IMDb > The Kneeling Goddess (1947)

The Kneeling Goddess (1947) More at IMDbPro »La diosa arrodillada (original title)

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Edmundo Báez (collaboration)
Alfredo B. Crevenna (collaboration)
View company contact information for The Kneeling Goddess on IMDbPro.
Release Date:
13 August 1947 (Mexico) See more »
A artist model who leads the ever hapless Arturo de Córdova away from the arms of his innocent, blue-eyed wife and down, down, down into the ecstatic depths of degradation which include a stop at seedy Panamanian nightclub. | Add synopsis »
Daily | “Mexico at Midnight”
 (From Keyframe. 23 July 2015, 5:55 AM, PDT)

User Reviews:
Steamy ! See more (2 total) »


  (in credits order) (complete, awaiting verification)

María Félix ... Raquel Serrano

Arturo de Córdova ... Antonio Ituarte
Rosario Granados ... Elena (as Charito Granados)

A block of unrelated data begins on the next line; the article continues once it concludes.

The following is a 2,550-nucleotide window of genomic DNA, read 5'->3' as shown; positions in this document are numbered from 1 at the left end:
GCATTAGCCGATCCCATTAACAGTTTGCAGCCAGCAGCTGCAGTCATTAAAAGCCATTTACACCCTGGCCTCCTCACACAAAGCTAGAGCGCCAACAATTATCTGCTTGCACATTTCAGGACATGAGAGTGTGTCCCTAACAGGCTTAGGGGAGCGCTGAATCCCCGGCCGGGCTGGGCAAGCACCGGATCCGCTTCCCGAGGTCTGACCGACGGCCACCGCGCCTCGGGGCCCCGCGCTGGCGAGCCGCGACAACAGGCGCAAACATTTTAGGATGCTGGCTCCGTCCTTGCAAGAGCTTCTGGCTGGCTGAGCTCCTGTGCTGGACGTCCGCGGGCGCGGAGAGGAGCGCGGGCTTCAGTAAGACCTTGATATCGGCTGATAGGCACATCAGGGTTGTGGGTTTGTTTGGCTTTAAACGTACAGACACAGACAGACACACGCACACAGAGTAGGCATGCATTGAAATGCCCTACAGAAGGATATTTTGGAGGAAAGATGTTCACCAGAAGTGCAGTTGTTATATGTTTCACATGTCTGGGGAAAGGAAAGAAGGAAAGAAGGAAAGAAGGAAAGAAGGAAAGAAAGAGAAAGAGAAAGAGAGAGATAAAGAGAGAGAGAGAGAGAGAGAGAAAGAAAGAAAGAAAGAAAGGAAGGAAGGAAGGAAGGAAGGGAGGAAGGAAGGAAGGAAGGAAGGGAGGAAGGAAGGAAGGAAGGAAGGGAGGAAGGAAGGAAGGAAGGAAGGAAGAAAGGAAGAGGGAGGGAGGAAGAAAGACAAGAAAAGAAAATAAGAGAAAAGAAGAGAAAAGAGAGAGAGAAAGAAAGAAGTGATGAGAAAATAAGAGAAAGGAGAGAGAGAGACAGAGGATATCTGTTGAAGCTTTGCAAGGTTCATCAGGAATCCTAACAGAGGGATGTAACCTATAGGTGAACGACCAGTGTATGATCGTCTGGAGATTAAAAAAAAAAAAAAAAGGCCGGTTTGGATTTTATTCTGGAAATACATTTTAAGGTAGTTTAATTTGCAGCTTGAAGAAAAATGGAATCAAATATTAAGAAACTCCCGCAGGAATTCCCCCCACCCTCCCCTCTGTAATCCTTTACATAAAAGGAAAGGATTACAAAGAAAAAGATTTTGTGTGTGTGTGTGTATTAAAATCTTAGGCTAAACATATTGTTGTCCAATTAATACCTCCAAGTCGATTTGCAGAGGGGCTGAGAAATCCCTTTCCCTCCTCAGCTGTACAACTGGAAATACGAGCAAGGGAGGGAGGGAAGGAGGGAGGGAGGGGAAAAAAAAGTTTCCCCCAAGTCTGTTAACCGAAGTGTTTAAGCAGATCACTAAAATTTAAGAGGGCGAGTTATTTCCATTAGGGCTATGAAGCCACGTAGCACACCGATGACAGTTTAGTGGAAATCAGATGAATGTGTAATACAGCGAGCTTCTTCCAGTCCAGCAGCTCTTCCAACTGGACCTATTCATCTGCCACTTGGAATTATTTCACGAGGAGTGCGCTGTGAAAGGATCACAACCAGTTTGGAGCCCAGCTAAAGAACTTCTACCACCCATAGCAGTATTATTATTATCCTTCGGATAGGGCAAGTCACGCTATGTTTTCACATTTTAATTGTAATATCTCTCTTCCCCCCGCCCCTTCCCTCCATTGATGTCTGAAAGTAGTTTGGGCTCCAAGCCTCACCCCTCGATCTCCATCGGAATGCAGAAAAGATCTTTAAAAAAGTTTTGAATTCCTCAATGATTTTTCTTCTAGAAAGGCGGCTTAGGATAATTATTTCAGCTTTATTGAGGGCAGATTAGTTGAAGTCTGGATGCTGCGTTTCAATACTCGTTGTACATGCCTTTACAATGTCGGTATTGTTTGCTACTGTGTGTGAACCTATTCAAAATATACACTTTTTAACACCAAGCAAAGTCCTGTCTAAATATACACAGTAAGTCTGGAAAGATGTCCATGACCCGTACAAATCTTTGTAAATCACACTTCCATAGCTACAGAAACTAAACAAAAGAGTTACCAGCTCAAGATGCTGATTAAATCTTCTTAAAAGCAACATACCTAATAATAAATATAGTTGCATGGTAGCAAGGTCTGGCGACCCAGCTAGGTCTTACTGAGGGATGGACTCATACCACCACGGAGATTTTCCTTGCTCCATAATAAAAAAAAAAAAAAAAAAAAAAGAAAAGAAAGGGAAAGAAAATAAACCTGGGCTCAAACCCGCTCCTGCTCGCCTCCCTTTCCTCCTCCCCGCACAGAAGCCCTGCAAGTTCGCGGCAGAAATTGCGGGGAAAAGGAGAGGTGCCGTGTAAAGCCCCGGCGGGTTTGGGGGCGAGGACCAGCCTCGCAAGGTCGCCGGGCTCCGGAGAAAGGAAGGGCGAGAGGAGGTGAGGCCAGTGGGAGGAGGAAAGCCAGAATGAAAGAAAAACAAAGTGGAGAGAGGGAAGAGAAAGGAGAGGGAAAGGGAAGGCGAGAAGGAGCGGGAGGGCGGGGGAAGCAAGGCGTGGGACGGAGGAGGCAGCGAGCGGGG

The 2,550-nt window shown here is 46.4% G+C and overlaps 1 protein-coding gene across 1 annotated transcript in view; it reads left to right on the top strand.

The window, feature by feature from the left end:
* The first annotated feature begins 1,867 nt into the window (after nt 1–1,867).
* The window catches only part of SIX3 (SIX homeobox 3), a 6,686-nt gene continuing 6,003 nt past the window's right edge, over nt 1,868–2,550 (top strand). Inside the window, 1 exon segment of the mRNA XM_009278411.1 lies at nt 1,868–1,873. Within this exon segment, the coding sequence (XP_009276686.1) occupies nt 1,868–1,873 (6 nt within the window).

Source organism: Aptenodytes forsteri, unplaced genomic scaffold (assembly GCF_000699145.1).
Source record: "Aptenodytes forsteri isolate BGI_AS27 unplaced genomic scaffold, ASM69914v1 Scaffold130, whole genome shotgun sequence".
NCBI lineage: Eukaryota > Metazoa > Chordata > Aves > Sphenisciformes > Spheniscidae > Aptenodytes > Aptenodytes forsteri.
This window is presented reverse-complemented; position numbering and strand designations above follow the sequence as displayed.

Fortunio Bonanova ... Nacho Gutiérrez
Carlos Martínez Baena ... Esteban (as Carlos M. Baena)
Rafael Alcayde ... Demetrio
Eduardo Casado ... Licenciado Jiménez
Luis Mussot ... Dr. Vidaurri

Carlos Villarías ... Juez
Natalia Gentil Arcos ... María
Paco Martínez ... Villarreal
Rogelio Fernández ... Marinero
Alfredo Varela padre ... Juez registro civil
rest of cast listed alphabetically:
José Arratia ... (uncredited)
Adolfo Ballano Bueno ... (uncredited)
Fernando Casanova ... Empleado juzgado (uncredited)
Ana María Hernández ... Invitada a fiesta (uncredited)
Miguel Ángel López ... Joven mensajero (uncredited)